According to the Virgin support person I spoke to, an Optus tower was experiencing an unexpected outage, and as it was the only tower I could link to [? how does that work anyway?] I’d just have to wait until it was repaired.

Waiting was not such a huge issue today because although there is a north wind, the temperature is still fairly low after a wintry night. But imagine if this had happened during a heatwave when temperatures reach 40 C plus? That one tower goes down and I’m…f…in trouble.

I suppose I should be grateful to get a wakeup call before we hit a code red day, but I’m not feeling much like Pollyanna today.

Not Happy, Jan 😦

Meeks

 


To the mothers of Yarra Warra Pre-school in #Warrandyte [1]

warrandyte mist at dawnLadies, I know you have small children, and I know you’re run off your feet. You never have a minute to yourself, and sometimes you can’t even go to the loo on your own.

Am I right? I know I am. Nevertheless, as a mother too, albeit a very old one, I ask that you have a look at the questions below:

  1. Do you live on a bush block – i.e. a block with a lot of native vegetation, including eucalyptus trees?
  2. Can you see dead fall [broken branches] in your garden?
  3. Has the wind blown eucalyptus leaves up against the house and fence?
  4. Does your partner work during the week – i.e. is your partner away from the house from Monday to Friday?
  5. Is your bushfire plan to leave?
  6. Have you ever tried to reach the bridge over the Yarra during peak hour traffic?

The more times you answered ‘yes’ to these six questions, the more this post relates to you.

Questions 1 – 3 relate to how bushfire prone your house and land may be.

Questions 4 – 6 relate to what you intend to do if a bushfire threatens. In a best case scenario, the bushfire strikes during the weekend when your partner is home. You all evacuate early and the traffic moves in an orderly fashion. The fire has been an inconvenience, but it never even got close to the house so after a couple of hours, life continues as normal.

But fires do not respect human schedules, so it is far more likely that a bushfire will threaten you on the five days of the week your partner is not at home. You still plan to leave with your children, but you get stuck in the bottleneck around the bridge, along with all the others planning to leave. What then?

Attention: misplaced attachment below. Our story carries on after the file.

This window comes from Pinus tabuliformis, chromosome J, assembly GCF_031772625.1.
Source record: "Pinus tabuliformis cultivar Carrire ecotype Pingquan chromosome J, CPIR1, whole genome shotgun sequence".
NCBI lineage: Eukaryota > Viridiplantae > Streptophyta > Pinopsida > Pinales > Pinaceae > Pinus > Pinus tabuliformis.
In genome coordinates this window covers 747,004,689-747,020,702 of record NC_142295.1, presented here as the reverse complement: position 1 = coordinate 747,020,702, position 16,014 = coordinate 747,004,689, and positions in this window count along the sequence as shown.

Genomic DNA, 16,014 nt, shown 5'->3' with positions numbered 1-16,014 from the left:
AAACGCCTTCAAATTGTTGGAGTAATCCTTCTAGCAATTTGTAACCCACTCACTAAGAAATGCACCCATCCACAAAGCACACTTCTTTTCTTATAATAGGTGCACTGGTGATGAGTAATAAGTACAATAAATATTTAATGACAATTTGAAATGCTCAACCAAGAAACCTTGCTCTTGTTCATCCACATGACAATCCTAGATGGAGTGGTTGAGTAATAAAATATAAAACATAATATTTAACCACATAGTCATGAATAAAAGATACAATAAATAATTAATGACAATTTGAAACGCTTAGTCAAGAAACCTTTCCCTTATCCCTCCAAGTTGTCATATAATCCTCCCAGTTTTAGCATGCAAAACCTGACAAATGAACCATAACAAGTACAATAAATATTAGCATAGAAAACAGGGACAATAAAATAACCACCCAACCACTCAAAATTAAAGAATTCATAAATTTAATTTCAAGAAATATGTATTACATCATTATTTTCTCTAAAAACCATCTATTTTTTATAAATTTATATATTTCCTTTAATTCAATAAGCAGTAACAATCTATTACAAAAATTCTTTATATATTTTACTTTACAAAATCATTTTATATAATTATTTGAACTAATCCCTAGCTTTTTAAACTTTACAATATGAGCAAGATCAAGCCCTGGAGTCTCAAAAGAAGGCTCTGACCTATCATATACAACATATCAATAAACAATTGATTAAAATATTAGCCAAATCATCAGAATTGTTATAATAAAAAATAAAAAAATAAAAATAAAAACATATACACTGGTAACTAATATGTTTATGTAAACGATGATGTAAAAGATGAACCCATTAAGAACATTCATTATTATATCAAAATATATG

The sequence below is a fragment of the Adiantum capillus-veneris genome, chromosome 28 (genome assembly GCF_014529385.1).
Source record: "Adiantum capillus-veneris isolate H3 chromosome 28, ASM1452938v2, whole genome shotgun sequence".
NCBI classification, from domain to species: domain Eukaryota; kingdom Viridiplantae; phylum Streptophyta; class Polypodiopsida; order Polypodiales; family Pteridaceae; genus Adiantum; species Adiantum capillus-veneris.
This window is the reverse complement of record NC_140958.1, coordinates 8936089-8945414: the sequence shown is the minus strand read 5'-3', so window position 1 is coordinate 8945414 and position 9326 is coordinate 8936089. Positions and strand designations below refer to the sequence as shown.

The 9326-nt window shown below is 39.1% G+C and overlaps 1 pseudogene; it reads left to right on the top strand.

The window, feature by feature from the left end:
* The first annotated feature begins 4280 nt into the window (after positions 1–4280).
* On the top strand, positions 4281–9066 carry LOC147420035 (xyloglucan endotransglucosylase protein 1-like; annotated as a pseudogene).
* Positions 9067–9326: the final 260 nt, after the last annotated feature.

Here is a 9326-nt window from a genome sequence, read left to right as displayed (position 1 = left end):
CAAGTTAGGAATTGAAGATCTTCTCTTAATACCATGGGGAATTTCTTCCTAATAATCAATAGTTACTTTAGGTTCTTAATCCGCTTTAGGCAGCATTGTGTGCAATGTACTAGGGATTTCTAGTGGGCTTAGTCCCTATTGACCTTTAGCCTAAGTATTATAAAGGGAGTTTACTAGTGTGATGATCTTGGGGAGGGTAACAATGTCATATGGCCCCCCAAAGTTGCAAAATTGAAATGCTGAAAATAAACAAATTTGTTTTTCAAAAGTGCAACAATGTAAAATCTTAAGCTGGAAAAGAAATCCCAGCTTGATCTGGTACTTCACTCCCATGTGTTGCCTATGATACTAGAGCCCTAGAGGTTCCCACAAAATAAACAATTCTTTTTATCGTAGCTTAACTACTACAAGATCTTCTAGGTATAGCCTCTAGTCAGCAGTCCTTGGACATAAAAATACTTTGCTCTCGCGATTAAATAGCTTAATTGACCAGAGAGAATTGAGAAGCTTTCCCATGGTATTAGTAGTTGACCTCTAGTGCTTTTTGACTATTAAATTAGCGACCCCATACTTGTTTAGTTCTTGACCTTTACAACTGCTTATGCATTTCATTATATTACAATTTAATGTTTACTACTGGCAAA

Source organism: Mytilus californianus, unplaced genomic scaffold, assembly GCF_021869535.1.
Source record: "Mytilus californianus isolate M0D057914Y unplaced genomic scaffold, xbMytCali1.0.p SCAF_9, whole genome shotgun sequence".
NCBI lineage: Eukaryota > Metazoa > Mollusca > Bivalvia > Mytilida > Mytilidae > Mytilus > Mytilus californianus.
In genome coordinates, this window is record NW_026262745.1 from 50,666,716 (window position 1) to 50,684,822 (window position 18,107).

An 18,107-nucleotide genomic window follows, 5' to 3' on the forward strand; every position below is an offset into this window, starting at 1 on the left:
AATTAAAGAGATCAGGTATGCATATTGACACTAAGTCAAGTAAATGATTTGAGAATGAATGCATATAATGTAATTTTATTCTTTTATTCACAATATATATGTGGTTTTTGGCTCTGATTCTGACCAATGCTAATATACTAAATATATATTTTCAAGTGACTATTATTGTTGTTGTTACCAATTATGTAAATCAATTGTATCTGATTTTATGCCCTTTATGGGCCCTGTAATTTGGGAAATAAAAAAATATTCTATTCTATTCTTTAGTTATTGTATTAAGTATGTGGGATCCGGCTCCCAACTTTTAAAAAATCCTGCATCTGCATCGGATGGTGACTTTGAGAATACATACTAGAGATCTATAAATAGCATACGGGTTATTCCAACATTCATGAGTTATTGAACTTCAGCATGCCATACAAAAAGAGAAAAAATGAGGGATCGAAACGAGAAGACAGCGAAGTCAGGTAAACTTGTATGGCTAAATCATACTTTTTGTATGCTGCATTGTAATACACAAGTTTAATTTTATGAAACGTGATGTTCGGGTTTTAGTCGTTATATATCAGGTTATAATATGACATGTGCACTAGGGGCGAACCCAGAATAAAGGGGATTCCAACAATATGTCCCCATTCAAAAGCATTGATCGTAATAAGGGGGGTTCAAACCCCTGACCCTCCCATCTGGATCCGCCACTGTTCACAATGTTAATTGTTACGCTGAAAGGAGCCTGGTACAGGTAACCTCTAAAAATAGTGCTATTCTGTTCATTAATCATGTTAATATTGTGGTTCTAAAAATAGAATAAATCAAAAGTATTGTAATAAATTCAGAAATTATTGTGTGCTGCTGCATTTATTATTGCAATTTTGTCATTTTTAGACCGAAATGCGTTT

Or in an even worse case scenario, what if you’re human like most people, and decide to ‘wait and see’ whether it’s worthwhile packing grumpy kids into the car along with even grumpier pets. By the time you do decide to leave, getting stuck in the bottleneck over the bridge may be a million times more dangerous than staying put.

But…you always planned on leaving so neither you nor your partner bothered reducing the fuel load around your house. Now you’re stuck. You can’t leave and you can’t stay. To my mind, this is the worst possible scenario and it happened, on Black Saturday.

I’m not trying to be a scaremonger, but I am trying to burst the ‘she’ll be right’ bubble. If you want to live in Warrandyte you must plan for the worst case scenario, not the best.

And that brings me back to questions 1 – 3. Even if you plan on leaving very early on every single high fire danger day over summer, you must make sure you have a fighting chance in case things go pear-shaped and you can’t leave.

In order to have that fighting chance, you must make time to:

  1. gather deadfall into heaps – in clearings, not under trees, and
  2. burn the piles off while the weather is cool, damp and NOT WINDY!

Yes, ladies, I’m using the word ‘you’ for one, very good reason – no matter how conscientious your partner may be, he is only going to be available on weekends. That’s 2 days out of 7. What’s the chance that the wind is not going to blow on the day he has free? This year? Less than 50/50.

I don’t know what’s happened to the weather this year but it seems to have been blowing a gale every second day. That, or it’s pouring with rain. Clear, calm days on which it’s safe to burn off have been rare, so it’s become vital that burning off happens whenever the weather allows. Sadly that may only be during the week…when your partner is at work.

What? You expect me to light fires with tiny children hanging around my feet? Are you crazy? Not possible!

Sadly, I’m not crazy, and it is necessary. It is also possible, but not without effort.